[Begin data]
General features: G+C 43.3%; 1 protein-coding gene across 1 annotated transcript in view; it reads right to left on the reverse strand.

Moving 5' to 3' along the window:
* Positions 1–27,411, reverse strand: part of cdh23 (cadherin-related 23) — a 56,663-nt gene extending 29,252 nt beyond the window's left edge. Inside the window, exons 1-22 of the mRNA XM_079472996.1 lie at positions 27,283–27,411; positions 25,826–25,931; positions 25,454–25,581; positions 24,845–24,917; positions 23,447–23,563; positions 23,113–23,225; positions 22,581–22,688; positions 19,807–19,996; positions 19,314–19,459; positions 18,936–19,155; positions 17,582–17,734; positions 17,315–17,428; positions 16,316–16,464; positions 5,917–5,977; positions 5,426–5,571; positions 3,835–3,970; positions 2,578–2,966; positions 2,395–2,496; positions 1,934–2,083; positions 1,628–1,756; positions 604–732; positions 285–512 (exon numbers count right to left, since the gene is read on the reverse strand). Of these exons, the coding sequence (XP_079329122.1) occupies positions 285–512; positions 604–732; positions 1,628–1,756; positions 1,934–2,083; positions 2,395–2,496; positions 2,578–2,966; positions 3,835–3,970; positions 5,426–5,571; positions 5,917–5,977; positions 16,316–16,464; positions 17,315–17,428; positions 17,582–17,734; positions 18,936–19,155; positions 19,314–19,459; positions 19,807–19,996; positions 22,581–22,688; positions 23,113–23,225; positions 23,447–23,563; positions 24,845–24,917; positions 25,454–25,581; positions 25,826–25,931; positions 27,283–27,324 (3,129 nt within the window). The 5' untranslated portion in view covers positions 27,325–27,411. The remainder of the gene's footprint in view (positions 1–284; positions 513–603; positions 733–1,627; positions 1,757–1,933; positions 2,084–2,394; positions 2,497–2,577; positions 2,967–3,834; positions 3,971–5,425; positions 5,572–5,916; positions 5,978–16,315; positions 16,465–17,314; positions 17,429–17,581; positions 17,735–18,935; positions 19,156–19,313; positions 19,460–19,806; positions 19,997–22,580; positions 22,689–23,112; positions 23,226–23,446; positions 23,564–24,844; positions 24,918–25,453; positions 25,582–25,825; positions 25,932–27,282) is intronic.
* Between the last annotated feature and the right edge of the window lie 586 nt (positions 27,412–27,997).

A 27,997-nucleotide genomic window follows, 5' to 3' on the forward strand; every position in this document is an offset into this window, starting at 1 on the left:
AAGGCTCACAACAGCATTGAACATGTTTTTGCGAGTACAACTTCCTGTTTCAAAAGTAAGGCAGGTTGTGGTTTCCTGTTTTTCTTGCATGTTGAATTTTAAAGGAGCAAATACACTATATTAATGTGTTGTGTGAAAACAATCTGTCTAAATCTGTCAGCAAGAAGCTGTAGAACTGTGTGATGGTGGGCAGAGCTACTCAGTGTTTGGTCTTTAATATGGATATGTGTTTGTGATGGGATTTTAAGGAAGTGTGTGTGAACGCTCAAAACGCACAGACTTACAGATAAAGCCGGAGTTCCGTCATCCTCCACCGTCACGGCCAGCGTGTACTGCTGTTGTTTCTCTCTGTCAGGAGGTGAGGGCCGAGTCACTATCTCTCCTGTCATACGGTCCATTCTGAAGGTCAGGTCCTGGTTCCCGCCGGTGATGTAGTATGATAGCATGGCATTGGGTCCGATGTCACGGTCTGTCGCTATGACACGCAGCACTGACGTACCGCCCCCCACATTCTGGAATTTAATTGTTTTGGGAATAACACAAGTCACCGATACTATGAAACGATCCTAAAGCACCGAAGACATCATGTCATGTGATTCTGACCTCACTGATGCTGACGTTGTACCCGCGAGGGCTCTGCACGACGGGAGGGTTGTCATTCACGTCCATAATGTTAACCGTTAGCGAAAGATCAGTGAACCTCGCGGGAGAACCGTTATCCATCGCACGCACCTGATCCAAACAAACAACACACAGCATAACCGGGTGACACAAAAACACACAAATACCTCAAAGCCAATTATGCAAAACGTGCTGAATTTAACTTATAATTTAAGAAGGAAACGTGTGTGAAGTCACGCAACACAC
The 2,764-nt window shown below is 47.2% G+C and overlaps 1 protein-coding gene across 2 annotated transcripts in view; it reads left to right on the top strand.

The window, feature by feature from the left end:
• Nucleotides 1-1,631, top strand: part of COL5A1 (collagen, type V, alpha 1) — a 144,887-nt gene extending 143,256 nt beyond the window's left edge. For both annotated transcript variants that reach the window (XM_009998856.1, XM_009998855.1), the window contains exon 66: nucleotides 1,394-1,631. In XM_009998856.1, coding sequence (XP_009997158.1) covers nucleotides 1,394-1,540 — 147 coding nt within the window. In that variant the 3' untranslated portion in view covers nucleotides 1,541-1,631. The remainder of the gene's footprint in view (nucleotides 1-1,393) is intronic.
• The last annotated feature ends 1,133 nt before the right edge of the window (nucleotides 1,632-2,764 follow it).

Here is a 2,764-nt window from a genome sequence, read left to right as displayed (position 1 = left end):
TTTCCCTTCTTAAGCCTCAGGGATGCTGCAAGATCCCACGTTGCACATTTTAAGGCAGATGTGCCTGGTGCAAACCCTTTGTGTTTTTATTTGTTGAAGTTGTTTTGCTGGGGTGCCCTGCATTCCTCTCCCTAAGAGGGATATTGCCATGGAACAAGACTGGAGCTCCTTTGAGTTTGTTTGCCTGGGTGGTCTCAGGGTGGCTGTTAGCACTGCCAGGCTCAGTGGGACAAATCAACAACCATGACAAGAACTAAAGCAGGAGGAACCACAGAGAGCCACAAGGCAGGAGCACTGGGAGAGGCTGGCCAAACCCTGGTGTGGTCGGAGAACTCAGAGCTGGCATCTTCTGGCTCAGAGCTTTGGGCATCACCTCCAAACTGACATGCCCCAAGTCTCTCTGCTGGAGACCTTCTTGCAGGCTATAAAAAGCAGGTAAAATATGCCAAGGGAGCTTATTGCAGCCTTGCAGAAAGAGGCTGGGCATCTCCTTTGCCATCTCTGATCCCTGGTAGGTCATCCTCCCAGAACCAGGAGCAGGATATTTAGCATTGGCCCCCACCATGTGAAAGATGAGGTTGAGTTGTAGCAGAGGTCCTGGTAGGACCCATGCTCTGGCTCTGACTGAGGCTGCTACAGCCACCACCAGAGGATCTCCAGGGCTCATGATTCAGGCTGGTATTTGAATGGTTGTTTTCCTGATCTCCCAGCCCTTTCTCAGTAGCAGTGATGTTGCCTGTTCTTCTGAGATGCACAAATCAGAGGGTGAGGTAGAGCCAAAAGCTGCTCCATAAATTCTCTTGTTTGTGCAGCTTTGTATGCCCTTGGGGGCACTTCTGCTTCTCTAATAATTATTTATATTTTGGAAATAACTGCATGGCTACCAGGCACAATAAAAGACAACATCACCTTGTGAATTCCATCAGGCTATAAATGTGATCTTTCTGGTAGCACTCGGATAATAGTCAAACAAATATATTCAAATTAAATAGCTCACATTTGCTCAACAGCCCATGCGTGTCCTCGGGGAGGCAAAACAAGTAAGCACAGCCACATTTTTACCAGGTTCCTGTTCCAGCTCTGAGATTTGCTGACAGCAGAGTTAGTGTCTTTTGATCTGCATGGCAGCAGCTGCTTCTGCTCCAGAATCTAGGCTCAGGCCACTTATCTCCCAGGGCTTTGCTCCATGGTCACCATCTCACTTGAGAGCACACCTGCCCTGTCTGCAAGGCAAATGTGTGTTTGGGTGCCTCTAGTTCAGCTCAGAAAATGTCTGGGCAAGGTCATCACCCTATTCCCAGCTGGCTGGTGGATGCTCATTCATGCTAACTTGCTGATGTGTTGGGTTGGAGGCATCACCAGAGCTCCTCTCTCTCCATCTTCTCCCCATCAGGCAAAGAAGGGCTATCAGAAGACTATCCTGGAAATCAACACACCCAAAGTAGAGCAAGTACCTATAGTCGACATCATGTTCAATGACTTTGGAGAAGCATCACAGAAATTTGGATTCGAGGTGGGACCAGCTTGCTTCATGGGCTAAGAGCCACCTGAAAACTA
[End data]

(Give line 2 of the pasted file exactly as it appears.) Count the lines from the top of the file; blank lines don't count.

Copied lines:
Moving 5' to 3' along the window: